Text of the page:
I am starting to spin. My legs turn to jelly. My left eye shuts and I cannot feel my entire left half of my body. Look! Ecce! Is that my heart melting? The black lab, probably only 6 months, is all over me, sniffing and frenetically climbing. I realize I’m on the ground now. And now, as things grow dim, I feel and smell the dog as it sniffs, whines, and licks me…and I am happy.

©️2018 Veekwriter All Rights Reserved

Love, That Fickle-Faced Creature

But it is not enough. Pursuing Beauty was meant as a stand-in for the absence of Love, that fickle-faced creature. It was because Love was not there when I was six that I wanted to be a genius, even though I knew I was not, because it had the shine of love. It was because Love was not there that the day before a new school year was to start, when I felt disheartened enough arguing with Dad, that I wanted to kill myself—for the first time, at the age of seven. It was because Love is not here that I feel nothing for other people at the age of forty-seven. It is because I am not listening to Love when it is there that I no longer care about myself or others or God. It is because Love does not exist in my heart that I don’t care about a damn thing.

I am acquainted with Bitterness though. I no longer care to kill myself. I no longer want to care to do anything but to aggrandize myself. I do this through narcissism and achievements. All I’ve ever known that mattered to me were achievements. I envy those who can circle their goals and swoop in for the kill once they’ve hunted and powered up. Well maybe not. We’re told that goals are a mountain we climb. Goals to me are not so cliché. We do all sorts of things to achieve our goals. Sometimes it takes procrastination. It takes dreaming. It then takes trudging and sometimes opening a vein. Whatever. Who cares. It’s just another dribbling writer telling you what you don’t care to know. The point is, I seek to be a great somebody because I can’t stand people. They tire of me too easily. I don’t trust people who claim to love me. I don’t trust people who are close to me. I don’t trust my extended family to have any interest in my personal benefit. I simply don’t trust.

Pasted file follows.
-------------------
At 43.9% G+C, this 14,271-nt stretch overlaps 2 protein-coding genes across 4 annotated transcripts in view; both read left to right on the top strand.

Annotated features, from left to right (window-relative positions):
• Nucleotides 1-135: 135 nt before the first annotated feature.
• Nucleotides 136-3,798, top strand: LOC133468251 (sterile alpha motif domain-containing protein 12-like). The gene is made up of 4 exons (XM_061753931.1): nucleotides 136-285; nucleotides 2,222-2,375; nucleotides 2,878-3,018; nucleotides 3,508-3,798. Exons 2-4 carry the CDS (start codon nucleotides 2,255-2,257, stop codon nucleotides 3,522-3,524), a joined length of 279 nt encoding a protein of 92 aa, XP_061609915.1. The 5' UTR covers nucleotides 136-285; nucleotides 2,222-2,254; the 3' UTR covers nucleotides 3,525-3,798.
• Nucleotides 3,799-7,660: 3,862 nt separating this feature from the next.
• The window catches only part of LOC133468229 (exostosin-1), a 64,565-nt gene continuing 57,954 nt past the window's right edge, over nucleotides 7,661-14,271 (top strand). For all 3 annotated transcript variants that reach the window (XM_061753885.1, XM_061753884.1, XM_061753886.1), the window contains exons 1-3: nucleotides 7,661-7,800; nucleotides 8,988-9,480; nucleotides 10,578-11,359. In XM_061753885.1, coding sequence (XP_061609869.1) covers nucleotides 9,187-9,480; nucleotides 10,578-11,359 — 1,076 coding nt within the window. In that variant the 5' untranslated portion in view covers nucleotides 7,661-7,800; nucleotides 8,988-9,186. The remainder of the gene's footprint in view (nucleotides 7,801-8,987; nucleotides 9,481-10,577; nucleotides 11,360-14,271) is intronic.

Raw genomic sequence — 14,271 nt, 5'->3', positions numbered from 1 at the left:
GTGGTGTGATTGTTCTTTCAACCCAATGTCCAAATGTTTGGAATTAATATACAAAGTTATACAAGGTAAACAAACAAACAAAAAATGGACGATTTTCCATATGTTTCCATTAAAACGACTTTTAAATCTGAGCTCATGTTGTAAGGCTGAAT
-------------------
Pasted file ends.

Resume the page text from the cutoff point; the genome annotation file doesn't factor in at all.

God? I do want more than anything to go to Heaven, honestly. Only, God forbid that there should be people up there. Give me lions, tigers and bears. I don’t wish to infect others with my brand of loneliness. The bitter root spreads all too readily. I don’t know why I am heartbroken. I don’t know why I am bitter. I don’t know why I choose sadness over healing. It’s a Scorpio perversion, the darkness of its nature that makes it sting itself to death when surrounded by a ring of fire. It’s like it doesn’t seem to know that if it rushes forward over that fire, it only gets singed but slightly, that it has a tough exoskeleton to protect it. But it only sees an insurmountable threat. It sees suicidal danger. It sees no way out. And if anyone dares pluck the hypervigilant Scorpion out of the ring of fire, he himself gets stung. So, I have little use for relationships, because they won’t last past their salvation before the next threat comes.